The state’s ongoing COVID-19 concerns didn’t prevent a fallen Oklahoma serviceman from receiving a stirring welcome home Wednesday.
Family members of late Air National Guardsman Staff Sgt. Marshal D. Roberts of Owasso, who was killed two weeks ago in Iraq, were joined Wednesday morning by Oklahoma Gov. Kevin Stitt, along with many friends and supporters, at the Tulsa Air National Guard Base for the return of his body.
After the transfer ceremony there, Roberts’ casket was transported to Floral Haven Funeral Home in Broken Arrow.
One of around 50 Patriot Guard riders who provided escort for the body, Ron Moseley said he was “thrilled” by the turnout of riders.
Ride commander for the outing, the Owasso resident said he hadn’t known how many to expect after issuing the call. The Patriot Guard has suspended operations due to the virus, and special permission was needed to accompany Roberts’ procession, he said.
Like their fellow riders on Wednesday, both Moseley and his wife, Cherry, were determined to be there.
“I know the emotional exhaustion of having a son overseas,” Cherry Moseley said, adding that they have two sons who both are veterans, one of whom like Roberts served in the Middle East.
What Roberts’ family is experiencing now “is the worst thing to ever go through,” she said.
“We just want to let them know there’s still people who care,” her husband added.
Moseley said he instructed all the riders to observe COVID-19 protocol, including keeping a safe distance. “And I brought extra hand sanitizer,” he said.
The procession to Broken Arrow was led by around 20 Tulsa Police Department motorcycle officers, with a host of law enforcement representatives from multiple agencies following behind.
A member of the Tulsa-based 138th Fighter Wing, Roberts, 28, died March 11 in a rocket attack at Camp Taji in Iraq.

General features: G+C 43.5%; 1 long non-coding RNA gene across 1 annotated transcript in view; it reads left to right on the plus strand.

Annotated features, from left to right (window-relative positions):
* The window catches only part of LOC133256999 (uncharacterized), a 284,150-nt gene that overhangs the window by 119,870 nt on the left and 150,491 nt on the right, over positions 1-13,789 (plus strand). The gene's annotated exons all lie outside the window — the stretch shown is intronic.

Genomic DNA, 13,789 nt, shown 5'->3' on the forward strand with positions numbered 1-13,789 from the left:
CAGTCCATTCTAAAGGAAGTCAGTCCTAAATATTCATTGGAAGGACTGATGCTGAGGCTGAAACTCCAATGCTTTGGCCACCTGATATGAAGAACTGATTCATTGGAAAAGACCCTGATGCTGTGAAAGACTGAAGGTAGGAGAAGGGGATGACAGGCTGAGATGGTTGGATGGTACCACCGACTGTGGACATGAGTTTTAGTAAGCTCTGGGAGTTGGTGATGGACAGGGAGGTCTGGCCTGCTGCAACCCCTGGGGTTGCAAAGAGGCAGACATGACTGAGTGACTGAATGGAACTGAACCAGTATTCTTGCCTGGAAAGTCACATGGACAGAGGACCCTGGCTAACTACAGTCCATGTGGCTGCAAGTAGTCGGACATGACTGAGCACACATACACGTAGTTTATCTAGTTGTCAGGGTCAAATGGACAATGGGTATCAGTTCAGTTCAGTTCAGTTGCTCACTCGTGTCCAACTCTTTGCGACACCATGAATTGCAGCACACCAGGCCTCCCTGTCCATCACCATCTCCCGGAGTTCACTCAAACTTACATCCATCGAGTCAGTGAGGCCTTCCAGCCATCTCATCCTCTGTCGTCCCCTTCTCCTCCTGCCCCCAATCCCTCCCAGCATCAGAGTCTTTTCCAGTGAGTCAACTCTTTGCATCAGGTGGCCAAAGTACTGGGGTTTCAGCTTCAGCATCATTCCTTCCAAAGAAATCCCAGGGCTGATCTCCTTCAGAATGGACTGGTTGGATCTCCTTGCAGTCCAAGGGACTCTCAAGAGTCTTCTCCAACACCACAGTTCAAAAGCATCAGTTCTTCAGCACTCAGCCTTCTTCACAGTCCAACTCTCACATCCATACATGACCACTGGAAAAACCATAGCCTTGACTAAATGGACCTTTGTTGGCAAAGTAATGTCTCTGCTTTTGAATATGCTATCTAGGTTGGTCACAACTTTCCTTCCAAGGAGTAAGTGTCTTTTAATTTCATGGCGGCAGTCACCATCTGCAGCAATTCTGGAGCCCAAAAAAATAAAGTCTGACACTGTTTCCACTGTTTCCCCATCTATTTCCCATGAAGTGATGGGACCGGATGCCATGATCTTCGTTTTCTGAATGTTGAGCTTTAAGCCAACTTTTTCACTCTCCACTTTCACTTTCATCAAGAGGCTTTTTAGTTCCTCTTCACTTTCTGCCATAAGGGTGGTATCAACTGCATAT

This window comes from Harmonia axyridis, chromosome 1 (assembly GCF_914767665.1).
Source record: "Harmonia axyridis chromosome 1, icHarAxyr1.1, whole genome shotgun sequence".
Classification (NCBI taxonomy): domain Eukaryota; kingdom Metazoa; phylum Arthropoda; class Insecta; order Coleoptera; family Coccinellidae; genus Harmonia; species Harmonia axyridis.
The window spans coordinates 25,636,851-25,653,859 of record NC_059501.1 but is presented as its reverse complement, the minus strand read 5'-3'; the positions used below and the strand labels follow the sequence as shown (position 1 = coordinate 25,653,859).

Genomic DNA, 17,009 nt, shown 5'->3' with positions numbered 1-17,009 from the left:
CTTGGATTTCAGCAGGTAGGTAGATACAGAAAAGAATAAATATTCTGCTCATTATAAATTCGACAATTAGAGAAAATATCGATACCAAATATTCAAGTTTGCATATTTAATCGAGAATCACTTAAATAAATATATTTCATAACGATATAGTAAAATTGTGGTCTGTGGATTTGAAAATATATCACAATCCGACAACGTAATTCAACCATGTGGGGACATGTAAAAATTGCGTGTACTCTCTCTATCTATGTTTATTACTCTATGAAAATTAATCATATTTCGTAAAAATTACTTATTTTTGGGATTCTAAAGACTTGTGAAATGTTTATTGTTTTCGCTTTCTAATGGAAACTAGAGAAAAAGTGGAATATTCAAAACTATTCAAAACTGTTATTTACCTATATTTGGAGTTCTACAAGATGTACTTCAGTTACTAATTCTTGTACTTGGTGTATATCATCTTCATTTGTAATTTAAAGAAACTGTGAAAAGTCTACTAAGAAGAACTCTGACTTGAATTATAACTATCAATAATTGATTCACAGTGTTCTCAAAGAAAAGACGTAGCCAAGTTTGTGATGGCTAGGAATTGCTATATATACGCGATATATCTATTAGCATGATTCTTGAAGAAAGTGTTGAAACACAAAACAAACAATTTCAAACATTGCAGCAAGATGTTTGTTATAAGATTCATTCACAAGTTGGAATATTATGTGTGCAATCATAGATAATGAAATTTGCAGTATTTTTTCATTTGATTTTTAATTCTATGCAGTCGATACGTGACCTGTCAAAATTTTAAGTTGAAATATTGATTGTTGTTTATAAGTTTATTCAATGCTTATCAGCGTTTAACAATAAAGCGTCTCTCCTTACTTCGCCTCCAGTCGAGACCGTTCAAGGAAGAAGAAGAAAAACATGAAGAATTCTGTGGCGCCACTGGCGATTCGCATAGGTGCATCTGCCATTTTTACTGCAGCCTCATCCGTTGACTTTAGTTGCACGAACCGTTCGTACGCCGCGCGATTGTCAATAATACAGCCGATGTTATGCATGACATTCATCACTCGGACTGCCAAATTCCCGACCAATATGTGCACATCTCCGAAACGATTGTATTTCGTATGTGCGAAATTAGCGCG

At the time of his death, Roberts had been in Iraq for two months.
Among his survivors are his wife and fellow 138th Fighter Wing member Kristie Roberts, and his daughter, Paityn.
Speaking after the transfer ceremony, Stitt said he met and prayed with Roberts’ family, and looked on as they greeted the casket.
“We just wanted to pay our respects and honor this Oklahoman who paid the ultimate sacrifice. It’s the least we can do,” said the governor, adding that it was a reminder of the “real consequences” of warfare.
“It was really emotional,” Stitt added of seeing Roberts’ wife, 8-year-old daughter, his mother and other survivors.
“I just told them that my heart is breaking for them,” he said.
Col. Michael Meason, commander of the 138th Fighter Wing, said it was a “tough day for everyone, including our Guard family.”
“Our focus is supporting his family,” he said. “We have our charge — to remember him and his service.”
Like the Patriot Guard riders, community members weren’t deterred by COVID-19 concerns. Leading up to the base gates, 46th Street North was lined with supporters and flags.
Nancy Lytal and Al Waugh parked across from the gates with their three dogs.
Both are Air Force veterans, and Lytal once was stationed at the base.
“This man deserves to be honored,” Lytal said of Roberts. “He represents us all — the best we can ever be.”
Stitt said the family will hold a private burial service, but is postponing a public memorial due to the current coronavirus situation.
“I told them to let us know and we’re ready to come together and celebrate his life like he deserves,” Stitt said. “As Oklahomans we stand beside each other.”